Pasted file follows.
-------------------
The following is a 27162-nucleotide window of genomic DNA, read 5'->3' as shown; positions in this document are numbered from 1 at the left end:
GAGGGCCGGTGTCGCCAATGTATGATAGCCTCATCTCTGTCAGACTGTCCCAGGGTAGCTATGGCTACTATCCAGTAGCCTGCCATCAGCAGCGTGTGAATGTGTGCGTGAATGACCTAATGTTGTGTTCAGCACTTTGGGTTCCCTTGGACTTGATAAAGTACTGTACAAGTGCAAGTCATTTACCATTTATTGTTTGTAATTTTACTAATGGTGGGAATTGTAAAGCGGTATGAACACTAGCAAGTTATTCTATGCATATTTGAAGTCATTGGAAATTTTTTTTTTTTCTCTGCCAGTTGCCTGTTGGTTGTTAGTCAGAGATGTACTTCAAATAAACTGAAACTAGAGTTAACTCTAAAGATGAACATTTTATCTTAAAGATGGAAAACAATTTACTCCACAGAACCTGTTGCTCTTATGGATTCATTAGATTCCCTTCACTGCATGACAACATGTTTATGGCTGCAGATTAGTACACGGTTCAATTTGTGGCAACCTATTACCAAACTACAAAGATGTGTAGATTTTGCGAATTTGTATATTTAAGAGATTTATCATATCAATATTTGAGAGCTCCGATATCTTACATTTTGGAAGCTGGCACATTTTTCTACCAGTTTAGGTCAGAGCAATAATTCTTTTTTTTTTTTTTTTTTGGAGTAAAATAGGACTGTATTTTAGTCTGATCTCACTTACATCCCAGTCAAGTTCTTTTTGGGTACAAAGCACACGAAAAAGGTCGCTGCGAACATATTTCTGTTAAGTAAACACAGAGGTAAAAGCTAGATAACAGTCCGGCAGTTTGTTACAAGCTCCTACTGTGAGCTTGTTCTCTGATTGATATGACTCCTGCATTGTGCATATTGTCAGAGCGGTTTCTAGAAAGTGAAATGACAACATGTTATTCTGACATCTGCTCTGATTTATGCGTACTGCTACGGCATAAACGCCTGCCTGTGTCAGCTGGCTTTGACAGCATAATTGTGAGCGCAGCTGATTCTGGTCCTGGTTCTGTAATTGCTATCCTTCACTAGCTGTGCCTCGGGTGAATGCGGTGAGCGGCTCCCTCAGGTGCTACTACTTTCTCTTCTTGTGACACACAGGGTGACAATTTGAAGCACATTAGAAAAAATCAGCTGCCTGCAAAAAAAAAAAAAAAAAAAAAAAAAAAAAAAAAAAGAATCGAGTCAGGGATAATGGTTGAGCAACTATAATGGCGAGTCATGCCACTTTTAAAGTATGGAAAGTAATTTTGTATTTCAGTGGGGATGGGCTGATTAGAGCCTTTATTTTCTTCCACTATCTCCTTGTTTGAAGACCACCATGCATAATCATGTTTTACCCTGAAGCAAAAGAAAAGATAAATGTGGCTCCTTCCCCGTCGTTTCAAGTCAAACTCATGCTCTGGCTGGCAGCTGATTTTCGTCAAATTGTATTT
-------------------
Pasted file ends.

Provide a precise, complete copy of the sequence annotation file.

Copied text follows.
The following is a 27162-nucleotide window of genomic DNA, read 5'->3' as shown; positions in this document are numbered from 1 at the left end:
GAGGGCCGGTGTCGCCAATGTATGATAGCCTCATCTCTGTCAGACTGTCCCAGGGTAGCTATGGCTACTATCCAGTAGCCTGCCATCAGCAGCGTGTGAATGTGTGCGTGAATGACCTAATGTTGTGTTCAGCACTTTGGGTTCCCTTGGACTTGATAAAGTACTGTACAAGTGCAAGTCATTTACCATTTATTGTTTGTAATTTTACTAATGGTGGGAATTGTAAAGCGGTATGAACACTAGCAAGTTATTCTATGCATATTTGAAGTCATTGGAAATTTTTTTTTTTTCTCTGCCAGTTGCCTGTTGGTTGTTAGTCAGAGATGTACTTCAAATAAACTGAAACTAGAGTTAACTCTAAAGATGAACATTTTATCTTAAAGATGGAAAACAATTTACTCCACAGAACCTGTTGCTCTTATGGATTCATTAGATTCCCTTCACTGCATGACAACATGTTTATGGCTGCAGATTAGTACACGGTTCAATTTGTGGCAACCTATTACCAAACTACAAAGATGTGTAGATTTTGCGAATTTGTATATTTAAGAGATTTATCATATCAATATTTGAGAGCTCCGATATCTTACATTTTGGAAGCTGGCACATTTTTCTACCAGTTTAGGTCAGAGCAATAATTCTTTTTTTTTTTTTTTTTTGGAGTAAAATAGGACTGTATTTTAGTCTGATCTCACTTACATCCCAGTCAAGTTCTTTTTGGGTACAAAGCACACGAAAAAGGTCGCTGCGAACATATTTCTGTTAAGTAAACACAGAGGTAAAAGCTAGATAACAGTCCGGCAGTTTGTTACAAGCTCCTACTGTGAGCTTGTTCTCTGATTGATATGACTCCTGCATTGTGCATATTGTCAGAGCGGTTTCTAGAAAGTGAAATGACAACATGTTATTCTGACATCTGCTCTGATTTATGCGTACTGCTACGGCATAAACGCCTGCCTGTGTCAGCTGGCTTTGACAGCATAATTGTGAGCGCAGCTGATTCTGGTCCTGGTTCTGTAATTGCTATCCTTCACTAGCTGTGCCTCGGGTGAATGCGGTGAGCGGCTCCCTCAGGTGCTACTACTTTCTCTTCTTGTGACACACAGGGTGACAATTTGAAGCACATTAGAAAAAATCAGCTGCCTGCAAAAAAAAAAAAAAAAAAAAAAAAAAAAAAAAAAAGAATCGAGTCAGGGATAATGGTTGAGCAACTATAATGGCGAGTCATGCCACTTTTAAAGTATGGAAAGTAATTTTGTATTTCAGTGGGGATGGGCTGATTAGAGCCTTTATTTTCTTCCACTATCTCCTTGTTTGAAGACCACCATGCATAATCATGTTTTACCCTGAAGCAAAAGAAAAGATAAATGTGGCTCCTTCCCCGTCGTTTCAAGTCAAACTCATGCTCTGGCTGGCAGCTGATTTTCGTCAAATTGTATTT